The secrets of creative thinking
When a class of kindergarten children was asked to think of new uses for a paper clip, 98% of them came up with so many new ideas that they were ranked as geniuses on the creativity scale. When the same children were tested again, five years later, only 50% of them scored genius levels. Another five years and that level fell even further. It is, thus, obvious, that the standardized educational process we go through gradually relinquishes us of our creative abilities, as Sir Ken Robinson, esteemed educationalist, the coordinator of the study, concluded. Nonetheless, over 1,500 CEOs, included in an IBM survey, isolated creativity as the number one characteristic a future leader must possess in order to surface the business world of today.
Two questions then arise, namely: why is creativity crucial both for thriving in the extremely volatile business environment of today and for juggling our daily life problems and also, is it indeed slowly suffocated through rigid educational styles?
Firstly, how is creativity defined today, in the light of new neuroscience and behavioral psychology advancements? Bronson and Merryman, authors of “The creativity crisis,” explain that researchers agree that creativity is the ideal combination between two thought patterns: convergent and divergent thinking. The former activates the left brain hemisphere and is related to practicality and combining new ideas to obtain the best results. The latter refers to the capability of generating as many new ideas as possible and it activates both the left and the right brain hemispheres.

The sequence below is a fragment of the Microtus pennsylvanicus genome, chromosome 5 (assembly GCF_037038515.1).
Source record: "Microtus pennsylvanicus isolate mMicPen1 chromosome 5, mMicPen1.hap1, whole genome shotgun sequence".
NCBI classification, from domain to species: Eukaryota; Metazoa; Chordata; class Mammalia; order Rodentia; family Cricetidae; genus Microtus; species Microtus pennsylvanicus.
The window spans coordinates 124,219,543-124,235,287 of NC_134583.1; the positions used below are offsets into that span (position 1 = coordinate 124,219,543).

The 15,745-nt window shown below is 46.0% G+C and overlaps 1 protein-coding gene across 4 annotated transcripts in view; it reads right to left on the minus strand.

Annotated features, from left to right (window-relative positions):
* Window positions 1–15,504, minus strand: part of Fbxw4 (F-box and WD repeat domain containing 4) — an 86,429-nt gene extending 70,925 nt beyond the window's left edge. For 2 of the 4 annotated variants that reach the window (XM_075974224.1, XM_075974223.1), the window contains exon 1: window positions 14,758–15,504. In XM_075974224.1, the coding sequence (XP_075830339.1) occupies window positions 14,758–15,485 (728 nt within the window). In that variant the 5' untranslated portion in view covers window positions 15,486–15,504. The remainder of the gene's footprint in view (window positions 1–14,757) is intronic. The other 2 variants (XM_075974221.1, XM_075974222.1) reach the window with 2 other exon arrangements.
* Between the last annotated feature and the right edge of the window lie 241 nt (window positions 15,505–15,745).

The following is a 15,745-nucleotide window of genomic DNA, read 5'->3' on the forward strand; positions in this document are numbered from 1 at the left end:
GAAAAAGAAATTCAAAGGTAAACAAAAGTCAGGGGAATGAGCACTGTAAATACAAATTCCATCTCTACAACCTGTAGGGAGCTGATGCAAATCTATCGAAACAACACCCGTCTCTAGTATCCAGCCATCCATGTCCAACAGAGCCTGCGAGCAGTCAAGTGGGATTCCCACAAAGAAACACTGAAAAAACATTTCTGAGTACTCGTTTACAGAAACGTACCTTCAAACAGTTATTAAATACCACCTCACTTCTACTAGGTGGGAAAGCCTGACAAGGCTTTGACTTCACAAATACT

The process of creative thinking generally begins with an analysis of the obvious, familiar possibilities. When these pay no results, the brain begins to scan through content and memories that are usually out of reach in order generate new, original ideas. While the right brain searches for unforeseen solutions, the left brain focuses on the appropriateness and applicability of these ideas. Ultimately, all these processes lead to that “Aha!” moment, when all our thoughts intertwine to create that one single, elegant solution to our problem.
Creativity in use
Now that the process is clear, the focus can be locked onto the importance of creativity for our development, both career wise, and personally. In 1958, educational psychology professor Ellis Paul Torrance predicted, based on a creativity test, how accomplished a group a 400 children will be as adults. The results were revealed only 50 years later, when the same children, by then fully developed adults, were questioned. Torrance’s predictions had been so accurate that his measurement became known as the gold standard in creativity assessment. Basically, all those children with high levels of creativity ended up as inventors, writers, software developers, diplomats and so on. In fact, the correlation between lifetime accomplishments and creativity levels is more than three times stronger for CQ (Creativity Quotient) than it is for IQ (Intelligence Quotient).
Creativity in business